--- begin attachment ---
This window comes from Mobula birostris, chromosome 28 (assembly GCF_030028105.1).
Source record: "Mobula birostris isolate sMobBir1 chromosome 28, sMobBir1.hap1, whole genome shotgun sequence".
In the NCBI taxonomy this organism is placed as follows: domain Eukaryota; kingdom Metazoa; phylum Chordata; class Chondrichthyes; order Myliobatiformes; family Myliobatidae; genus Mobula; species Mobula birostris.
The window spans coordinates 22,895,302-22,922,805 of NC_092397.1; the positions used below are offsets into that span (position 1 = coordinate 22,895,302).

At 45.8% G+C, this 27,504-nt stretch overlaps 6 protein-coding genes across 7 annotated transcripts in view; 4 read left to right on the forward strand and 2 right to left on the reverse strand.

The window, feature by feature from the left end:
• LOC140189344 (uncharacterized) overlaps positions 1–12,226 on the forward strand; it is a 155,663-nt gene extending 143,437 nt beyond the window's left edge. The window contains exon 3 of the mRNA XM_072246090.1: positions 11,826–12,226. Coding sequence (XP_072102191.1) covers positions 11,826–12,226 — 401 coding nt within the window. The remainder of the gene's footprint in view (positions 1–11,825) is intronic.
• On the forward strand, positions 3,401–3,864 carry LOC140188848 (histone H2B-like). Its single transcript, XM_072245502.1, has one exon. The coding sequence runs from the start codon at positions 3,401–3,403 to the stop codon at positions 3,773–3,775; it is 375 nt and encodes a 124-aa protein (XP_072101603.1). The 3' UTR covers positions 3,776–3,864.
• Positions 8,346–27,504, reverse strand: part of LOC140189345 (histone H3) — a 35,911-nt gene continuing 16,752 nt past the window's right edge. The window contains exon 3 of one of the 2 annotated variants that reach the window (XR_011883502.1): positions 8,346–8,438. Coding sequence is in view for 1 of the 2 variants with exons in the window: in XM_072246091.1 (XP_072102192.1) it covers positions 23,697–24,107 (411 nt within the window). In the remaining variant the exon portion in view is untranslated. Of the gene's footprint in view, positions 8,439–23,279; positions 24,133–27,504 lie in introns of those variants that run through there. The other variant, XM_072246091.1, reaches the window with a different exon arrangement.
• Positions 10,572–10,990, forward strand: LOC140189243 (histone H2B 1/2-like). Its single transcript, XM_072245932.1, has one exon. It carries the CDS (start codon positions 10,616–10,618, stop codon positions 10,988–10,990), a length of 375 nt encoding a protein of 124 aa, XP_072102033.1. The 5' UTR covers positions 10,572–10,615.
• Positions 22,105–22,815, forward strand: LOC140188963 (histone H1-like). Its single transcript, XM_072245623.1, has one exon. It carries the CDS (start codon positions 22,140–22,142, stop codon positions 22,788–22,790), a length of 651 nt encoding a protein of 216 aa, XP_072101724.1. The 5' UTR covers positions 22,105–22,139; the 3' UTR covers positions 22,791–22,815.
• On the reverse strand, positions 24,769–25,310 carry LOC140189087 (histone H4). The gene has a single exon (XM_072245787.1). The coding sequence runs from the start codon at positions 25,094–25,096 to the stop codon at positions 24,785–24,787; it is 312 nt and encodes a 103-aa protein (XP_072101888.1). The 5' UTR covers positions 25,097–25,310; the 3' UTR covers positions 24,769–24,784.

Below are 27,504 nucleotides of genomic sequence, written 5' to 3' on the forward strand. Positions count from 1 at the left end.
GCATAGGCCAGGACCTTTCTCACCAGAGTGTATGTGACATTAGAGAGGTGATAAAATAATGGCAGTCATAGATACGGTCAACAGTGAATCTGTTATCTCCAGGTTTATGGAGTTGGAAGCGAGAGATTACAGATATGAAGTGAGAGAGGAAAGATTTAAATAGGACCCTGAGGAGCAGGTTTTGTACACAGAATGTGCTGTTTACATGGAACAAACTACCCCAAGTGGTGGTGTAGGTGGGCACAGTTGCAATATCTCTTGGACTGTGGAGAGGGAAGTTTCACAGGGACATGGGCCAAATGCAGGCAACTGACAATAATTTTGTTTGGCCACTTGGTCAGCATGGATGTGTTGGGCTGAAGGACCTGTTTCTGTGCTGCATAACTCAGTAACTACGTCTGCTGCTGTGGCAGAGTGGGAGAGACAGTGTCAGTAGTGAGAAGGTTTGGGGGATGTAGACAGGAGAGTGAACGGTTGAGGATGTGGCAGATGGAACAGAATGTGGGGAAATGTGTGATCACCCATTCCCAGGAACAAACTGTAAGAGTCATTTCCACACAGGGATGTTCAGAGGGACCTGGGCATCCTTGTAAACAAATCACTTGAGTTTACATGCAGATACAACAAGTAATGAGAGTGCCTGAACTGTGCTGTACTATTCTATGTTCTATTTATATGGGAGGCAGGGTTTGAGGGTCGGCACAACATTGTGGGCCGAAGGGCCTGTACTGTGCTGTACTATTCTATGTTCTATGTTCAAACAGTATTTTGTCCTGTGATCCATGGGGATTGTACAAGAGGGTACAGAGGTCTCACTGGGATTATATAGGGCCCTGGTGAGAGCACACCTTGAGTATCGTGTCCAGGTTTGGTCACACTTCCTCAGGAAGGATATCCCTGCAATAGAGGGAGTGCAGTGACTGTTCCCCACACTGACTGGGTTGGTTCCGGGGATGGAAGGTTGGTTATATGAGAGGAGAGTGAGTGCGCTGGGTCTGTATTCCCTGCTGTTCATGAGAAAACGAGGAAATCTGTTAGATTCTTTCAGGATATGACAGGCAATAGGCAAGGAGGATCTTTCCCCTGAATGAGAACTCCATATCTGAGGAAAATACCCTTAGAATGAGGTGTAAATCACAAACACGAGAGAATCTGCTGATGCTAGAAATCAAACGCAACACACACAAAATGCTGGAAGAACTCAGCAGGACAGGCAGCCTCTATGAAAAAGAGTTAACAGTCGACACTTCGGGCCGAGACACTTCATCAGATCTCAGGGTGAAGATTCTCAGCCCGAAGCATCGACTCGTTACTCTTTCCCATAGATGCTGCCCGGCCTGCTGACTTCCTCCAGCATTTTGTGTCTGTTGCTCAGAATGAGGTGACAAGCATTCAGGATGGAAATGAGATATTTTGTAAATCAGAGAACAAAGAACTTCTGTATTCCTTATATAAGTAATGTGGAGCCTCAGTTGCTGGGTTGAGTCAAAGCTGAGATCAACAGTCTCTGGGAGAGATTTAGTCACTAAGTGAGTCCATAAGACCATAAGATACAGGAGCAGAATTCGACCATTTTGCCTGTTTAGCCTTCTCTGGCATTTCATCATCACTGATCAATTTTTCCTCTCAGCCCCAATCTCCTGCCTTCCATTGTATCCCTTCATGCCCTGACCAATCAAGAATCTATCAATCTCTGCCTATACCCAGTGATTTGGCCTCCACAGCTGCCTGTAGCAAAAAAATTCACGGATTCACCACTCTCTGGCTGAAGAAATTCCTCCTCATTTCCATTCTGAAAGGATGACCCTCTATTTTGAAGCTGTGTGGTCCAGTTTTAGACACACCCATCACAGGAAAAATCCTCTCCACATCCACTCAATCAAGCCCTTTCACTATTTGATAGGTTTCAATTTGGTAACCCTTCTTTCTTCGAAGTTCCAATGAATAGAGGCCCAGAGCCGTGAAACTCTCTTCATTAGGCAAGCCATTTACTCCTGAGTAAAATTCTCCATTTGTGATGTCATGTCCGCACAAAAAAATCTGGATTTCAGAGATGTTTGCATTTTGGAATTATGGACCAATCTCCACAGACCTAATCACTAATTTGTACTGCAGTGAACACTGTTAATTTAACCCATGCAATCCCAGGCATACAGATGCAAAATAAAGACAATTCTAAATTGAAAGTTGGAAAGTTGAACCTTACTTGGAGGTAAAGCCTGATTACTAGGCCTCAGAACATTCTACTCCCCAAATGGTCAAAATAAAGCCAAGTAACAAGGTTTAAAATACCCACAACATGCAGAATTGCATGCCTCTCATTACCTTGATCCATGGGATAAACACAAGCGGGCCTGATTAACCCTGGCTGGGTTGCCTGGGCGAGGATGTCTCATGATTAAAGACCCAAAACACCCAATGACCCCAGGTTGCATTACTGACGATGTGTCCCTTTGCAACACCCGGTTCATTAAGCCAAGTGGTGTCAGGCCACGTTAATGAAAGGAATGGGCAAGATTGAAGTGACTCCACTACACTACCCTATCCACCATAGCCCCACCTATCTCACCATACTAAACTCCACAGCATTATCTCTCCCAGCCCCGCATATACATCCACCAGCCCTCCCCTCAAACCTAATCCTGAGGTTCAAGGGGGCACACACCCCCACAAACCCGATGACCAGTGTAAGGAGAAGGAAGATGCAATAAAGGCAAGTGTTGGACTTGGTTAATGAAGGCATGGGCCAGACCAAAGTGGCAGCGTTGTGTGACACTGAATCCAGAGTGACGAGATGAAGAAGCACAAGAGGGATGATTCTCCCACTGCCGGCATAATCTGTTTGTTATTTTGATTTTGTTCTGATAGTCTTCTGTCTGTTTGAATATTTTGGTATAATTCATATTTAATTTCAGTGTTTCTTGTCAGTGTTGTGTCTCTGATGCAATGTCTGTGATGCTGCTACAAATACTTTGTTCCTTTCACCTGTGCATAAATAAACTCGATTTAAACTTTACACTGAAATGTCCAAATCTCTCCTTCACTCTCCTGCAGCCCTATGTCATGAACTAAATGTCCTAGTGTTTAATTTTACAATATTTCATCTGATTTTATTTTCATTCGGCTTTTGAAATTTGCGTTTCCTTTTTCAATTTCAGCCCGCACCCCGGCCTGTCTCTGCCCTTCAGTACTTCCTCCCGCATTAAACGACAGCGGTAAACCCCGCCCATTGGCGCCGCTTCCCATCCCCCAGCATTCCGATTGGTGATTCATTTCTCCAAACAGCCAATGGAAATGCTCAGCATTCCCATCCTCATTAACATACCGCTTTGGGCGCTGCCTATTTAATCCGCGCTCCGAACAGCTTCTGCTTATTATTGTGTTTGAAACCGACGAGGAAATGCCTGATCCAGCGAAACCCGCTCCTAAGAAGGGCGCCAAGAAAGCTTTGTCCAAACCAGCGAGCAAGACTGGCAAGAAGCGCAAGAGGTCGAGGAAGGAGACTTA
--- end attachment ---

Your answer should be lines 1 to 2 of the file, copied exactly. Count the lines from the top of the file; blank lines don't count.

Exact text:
This window comes from Mobula birostris, chromosome 28 (assembly GCF_030028105.1).
Source record: "Mobula birostris isolate sMobBir1 chromosome 28, sMobBir1.hap1, whole genome shotgun sequence".